BLM seeking comments on new solar project near border
The Bureau of Land Management will prepare an environmental impact statement for a proposed solar project in San Bernardino County.
The BLM announced Thursday that it is accepting public comments on Stateline Solar Farm, a 350 megawatt solar project that should serve about 100,000 homes when completed. The proposed site is two miles from the Nevada border, close to the Ivanpah Solar Project already under construction. The agency will use the comments to draft an environmental impact statement on the 5,540-acre project, which will use photovoltaic technology.
Oakland-based First Solar Development Inc. applied for the project in Dec. 2006. First Solar Development is part of First Solar, an international solar development company.
First Solar Development and the BLM did not return calls for comment.
Comments on the EIS can be submitted to email@example.com until Sept. 6.
Barclays to help fund Calico Project
Barclays Capital announced an energy partnership with K Road Power, the owner of the nearby Calico Solar Project.
Through the partnership, the international bank will invest in K Road Power’s solar projects, including the 850-megwatt site 37 miles east of Barstow that should generate energy for 350,000 homes when completed.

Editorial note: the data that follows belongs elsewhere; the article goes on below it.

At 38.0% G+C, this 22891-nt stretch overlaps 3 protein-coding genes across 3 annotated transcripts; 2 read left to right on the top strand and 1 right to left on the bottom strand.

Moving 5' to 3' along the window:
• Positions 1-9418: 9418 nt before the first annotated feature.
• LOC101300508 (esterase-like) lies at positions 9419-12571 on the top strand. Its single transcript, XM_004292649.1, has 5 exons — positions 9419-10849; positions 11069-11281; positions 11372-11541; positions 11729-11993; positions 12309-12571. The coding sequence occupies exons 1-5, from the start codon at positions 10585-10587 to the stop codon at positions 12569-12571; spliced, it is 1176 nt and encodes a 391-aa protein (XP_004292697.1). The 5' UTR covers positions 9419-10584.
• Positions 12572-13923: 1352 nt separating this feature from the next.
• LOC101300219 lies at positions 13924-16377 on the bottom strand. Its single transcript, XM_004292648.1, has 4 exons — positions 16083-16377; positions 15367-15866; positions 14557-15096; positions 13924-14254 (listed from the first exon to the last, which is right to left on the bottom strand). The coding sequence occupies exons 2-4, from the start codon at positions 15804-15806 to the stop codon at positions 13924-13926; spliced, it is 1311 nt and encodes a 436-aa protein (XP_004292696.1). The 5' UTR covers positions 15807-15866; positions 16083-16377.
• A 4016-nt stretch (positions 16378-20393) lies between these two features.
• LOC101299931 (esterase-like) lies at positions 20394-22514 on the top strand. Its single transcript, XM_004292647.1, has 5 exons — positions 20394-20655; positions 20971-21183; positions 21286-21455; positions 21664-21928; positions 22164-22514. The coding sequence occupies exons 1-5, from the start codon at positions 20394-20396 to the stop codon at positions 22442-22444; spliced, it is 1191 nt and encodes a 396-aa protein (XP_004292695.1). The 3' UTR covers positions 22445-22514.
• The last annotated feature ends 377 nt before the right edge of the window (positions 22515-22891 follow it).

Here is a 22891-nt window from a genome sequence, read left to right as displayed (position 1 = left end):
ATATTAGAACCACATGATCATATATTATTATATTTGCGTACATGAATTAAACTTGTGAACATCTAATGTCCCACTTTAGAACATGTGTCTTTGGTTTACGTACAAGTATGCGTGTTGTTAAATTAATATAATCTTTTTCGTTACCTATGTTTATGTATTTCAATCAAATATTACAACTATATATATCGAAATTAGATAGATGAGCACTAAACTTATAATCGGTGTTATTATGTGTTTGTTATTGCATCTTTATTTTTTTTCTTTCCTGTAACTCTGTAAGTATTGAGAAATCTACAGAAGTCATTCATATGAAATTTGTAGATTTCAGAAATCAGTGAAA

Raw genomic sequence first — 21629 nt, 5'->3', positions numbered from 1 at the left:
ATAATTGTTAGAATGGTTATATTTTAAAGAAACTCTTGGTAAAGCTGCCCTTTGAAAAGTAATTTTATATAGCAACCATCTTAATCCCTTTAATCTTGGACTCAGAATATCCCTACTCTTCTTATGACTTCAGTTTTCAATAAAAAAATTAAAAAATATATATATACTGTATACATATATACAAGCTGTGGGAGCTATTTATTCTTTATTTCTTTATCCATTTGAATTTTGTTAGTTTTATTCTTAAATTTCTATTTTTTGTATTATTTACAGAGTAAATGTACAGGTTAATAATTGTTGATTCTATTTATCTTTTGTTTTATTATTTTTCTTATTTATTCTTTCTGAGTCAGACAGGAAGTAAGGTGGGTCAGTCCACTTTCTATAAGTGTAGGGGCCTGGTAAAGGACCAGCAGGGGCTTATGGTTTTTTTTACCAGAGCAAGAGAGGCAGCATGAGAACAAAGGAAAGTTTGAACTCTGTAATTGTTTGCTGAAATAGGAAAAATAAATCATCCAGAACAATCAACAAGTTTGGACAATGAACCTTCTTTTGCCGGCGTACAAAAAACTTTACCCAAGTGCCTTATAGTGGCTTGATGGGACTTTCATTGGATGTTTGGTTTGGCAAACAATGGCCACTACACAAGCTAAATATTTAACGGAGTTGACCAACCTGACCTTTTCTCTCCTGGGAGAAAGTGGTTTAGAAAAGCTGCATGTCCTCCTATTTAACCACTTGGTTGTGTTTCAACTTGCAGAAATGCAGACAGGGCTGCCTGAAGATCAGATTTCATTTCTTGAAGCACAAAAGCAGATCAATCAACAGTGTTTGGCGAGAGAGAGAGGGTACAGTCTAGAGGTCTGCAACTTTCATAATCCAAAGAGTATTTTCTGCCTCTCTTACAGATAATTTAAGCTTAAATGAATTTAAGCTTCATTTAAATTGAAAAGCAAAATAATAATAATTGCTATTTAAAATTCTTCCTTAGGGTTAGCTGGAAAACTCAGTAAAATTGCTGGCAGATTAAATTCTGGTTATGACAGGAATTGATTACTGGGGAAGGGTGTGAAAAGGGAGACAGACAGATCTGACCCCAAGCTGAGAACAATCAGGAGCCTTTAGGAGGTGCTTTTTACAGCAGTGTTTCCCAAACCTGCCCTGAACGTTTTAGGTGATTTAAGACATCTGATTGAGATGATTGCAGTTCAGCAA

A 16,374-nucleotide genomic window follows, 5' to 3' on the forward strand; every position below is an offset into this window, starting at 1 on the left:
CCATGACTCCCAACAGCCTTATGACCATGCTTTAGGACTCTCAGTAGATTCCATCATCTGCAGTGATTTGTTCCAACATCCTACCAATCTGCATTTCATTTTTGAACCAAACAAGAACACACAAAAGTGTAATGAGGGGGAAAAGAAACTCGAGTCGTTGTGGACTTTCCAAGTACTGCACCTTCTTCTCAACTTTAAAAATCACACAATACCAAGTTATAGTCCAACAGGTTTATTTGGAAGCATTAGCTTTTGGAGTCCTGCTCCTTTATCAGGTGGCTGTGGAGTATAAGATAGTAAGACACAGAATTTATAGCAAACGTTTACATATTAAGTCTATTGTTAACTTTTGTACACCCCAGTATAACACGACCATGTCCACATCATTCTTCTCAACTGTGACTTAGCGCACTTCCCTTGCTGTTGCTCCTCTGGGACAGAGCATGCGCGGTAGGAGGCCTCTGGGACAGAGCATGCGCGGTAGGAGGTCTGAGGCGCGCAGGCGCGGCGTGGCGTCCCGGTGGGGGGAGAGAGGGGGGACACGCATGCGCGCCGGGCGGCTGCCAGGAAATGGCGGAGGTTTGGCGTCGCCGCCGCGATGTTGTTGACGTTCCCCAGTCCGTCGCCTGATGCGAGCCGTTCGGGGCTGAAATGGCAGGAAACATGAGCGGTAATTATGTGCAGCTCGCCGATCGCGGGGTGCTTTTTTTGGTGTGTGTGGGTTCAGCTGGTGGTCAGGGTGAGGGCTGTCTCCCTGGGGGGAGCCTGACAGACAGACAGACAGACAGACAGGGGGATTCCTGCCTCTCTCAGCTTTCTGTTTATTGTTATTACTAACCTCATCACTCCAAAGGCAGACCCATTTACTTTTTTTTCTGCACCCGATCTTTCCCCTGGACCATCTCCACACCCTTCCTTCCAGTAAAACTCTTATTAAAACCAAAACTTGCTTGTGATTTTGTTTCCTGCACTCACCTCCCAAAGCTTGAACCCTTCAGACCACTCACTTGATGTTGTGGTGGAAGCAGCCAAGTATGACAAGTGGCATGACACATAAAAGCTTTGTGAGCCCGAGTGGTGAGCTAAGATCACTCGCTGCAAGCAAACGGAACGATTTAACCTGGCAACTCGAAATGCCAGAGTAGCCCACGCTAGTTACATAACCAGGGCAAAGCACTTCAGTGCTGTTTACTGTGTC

Sean Gallagher, K Road’s managing director of government and regulatory affairs, could not disclose how much Barclay will fund Calico Solar’s two-part projects set to finish in 2014 and 2016. But Barclays’ investment will “help us progress the project beyond development into construction,” he said.
In addition to Calico Solar, K Road also has a 350 megawatt solar project north of Las Vegas.
Ivanpah working to fix storm damage at site
Ivanpah Solar announced Friday that it is repairing damages to the site of the 392-megawatt facility caused by storms in early July.
Areas currently under construction were affected the most by a July 5 storm , said a report from the project, which once completed will serve more than 140,000 homes. Parking areas and construction trailers were flooded because a fence failed to hold back water and sediment on the site. The storm also flooded a culvert and clogged it with sediment.
The report said Ivanpah has since repaired tortoise fences that were damaged by sediment trapped against the fences from the flooding. The perimeter fences are used to keep the tortoises in the area out of the site.
The Energy Commission Siting Committee inspected the site on July 11 and recommended that the project remove the fence between site and the parking and construction trailer area to prevent further issues from the sediment built-up.
The report did not specify if Ivanpah’s construction schedule was affected by the storms and the Energy Commission did not return phone calls for further details.
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